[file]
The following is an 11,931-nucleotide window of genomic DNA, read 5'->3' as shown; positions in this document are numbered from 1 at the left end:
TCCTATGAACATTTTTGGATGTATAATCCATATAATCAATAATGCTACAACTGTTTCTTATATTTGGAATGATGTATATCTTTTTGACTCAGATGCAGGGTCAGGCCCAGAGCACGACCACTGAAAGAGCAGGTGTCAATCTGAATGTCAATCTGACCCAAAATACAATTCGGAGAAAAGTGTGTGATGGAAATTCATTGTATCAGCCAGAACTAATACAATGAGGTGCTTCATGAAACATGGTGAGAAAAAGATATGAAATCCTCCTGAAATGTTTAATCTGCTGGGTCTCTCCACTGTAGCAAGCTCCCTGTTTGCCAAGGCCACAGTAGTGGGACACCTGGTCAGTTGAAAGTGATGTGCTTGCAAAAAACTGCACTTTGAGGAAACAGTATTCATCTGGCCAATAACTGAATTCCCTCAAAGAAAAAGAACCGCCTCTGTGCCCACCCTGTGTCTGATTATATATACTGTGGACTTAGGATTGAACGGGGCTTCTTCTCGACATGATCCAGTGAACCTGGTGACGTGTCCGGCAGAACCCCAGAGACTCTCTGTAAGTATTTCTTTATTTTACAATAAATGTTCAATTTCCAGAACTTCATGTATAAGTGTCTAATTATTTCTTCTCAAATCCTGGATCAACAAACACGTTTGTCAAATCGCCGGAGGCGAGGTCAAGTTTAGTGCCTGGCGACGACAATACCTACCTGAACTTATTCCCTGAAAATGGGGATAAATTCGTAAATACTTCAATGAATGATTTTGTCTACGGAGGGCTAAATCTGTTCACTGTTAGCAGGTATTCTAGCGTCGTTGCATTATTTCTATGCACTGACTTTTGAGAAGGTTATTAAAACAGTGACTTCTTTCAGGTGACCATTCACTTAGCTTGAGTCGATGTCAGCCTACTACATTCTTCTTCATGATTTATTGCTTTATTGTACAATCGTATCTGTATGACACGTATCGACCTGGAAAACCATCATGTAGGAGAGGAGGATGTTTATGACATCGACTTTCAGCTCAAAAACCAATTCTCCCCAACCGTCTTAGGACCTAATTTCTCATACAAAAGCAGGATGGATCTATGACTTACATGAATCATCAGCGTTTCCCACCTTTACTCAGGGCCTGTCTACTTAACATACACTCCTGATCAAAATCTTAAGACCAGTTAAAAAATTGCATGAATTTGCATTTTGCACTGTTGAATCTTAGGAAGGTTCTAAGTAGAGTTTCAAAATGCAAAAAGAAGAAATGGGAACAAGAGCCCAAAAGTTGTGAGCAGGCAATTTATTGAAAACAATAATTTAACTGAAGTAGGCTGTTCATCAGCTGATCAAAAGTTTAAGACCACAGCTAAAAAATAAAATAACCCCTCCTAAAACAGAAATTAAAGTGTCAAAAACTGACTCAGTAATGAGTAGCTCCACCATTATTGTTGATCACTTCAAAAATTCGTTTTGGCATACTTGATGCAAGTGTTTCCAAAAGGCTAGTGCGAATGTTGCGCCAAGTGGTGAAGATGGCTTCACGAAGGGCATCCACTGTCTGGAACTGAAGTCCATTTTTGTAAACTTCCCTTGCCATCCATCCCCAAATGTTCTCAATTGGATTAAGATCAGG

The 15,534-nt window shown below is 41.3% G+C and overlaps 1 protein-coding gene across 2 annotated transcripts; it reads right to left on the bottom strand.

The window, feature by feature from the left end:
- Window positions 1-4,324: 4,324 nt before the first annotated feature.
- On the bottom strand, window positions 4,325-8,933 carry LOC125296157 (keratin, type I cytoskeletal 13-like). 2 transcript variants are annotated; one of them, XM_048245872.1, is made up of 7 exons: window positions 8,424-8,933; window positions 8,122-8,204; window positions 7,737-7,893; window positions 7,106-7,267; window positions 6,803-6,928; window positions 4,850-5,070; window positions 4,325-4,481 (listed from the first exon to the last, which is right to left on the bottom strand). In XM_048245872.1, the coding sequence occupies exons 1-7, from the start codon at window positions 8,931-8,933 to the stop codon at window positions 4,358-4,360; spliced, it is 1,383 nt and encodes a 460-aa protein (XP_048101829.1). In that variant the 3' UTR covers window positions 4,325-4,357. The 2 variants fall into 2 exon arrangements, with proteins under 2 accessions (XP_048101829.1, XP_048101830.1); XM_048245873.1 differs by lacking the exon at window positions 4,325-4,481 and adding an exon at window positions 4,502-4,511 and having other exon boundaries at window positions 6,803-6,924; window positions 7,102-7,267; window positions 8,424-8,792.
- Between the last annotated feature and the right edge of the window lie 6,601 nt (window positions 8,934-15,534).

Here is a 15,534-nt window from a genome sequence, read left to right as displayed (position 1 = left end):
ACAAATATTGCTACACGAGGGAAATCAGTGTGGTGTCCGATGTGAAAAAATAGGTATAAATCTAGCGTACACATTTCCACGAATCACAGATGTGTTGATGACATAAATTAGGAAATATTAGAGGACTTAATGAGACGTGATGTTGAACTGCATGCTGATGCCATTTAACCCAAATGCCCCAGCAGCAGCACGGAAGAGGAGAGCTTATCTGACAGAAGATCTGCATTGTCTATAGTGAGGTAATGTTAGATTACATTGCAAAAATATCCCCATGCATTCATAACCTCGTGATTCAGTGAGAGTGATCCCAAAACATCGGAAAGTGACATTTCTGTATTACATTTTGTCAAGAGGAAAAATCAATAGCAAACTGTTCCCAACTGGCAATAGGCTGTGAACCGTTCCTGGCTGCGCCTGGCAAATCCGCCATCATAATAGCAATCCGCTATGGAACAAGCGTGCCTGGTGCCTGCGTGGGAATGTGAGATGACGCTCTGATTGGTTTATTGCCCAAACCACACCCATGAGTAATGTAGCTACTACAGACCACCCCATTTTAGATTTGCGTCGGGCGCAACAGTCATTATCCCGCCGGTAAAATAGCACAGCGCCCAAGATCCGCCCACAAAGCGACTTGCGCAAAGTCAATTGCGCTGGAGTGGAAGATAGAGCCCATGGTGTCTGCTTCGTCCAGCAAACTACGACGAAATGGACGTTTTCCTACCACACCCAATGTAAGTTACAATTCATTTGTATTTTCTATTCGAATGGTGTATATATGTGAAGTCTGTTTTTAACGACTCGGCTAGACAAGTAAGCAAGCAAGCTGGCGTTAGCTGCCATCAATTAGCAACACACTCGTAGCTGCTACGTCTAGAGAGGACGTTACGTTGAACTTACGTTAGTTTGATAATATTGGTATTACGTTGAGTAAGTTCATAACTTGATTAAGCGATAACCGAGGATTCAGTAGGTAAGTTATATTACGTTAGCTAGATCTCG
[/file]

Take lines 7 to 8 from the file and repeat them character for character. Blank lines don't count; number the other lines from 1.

- Between the last annotated feature and the right edge of the window lie 6,601 nt (window positions 8,934-15,534).

Here is a 15,534-nt window from a genome sequence, read left to right as displayed (position 1 = left end):